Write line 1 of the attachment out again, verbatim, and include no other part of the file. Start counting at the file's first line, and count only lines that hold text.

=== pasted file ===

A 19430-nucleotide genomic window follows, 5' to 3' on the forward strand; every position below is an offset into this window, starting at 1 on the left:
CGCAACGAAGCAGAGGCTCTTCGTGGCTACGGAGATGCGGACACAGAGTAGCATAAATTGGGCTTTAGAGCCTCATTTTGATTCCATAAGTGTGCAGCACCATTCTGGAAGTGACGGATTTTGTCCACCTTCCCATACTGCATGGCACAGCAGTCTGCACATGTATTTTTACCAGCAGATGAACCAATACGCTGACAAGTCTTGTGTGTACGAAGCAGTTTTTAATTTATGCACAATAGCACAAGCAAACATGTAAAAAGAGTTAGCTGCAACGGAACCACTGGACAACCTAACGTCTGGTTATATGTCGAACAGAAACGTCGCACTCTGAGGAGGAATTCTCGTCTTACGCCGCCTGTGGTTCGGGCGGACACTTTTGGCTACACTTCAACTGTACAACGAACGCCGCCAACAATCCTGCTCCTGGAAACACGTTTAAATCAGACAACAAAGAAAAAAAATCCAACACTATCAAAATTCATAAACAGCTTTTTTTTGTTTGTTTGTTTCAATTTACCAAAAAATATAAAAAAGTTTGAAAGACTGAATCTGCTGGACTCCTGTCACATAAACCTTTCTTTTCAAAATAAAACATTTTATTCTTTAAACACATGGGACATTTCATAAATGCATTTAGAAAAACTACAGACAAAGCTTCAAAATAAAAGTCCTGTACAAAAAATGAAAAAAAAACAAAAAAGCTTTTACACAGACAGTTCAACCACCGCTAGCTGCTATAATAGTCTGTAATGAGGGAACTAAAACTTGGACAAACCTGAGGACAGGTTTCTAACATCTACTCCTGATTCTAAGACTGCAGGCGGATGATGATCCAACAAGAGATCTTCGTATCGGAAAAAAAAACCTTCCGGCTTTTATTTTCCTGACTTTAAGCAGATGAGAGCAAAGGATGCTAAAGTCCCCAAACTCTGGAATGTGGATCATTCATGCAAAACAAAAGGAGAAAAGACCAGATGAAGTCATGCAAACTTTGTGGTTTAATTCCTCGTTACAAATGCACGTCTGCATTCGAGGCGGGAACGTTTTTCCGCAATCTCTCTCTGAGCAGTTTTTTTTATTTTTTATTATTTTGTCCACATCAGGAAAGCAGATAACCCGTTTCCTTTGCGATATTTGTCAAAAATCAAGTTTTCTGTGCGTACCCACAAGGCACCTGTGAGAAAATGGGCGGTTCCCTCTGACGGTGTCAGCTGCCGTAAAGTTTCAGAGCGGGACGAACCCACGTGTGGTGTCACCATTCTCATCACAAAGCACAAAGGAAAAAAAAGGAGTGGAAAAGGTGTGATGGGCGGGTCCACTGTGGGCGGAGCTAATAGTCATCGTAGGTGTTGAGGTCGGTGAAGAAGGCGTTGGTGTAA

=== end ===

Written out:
A 19430-nucleotide genomic window follows, 5' to 3' on the forward strand; every position below is an offset into this window, starting at 1 on the left: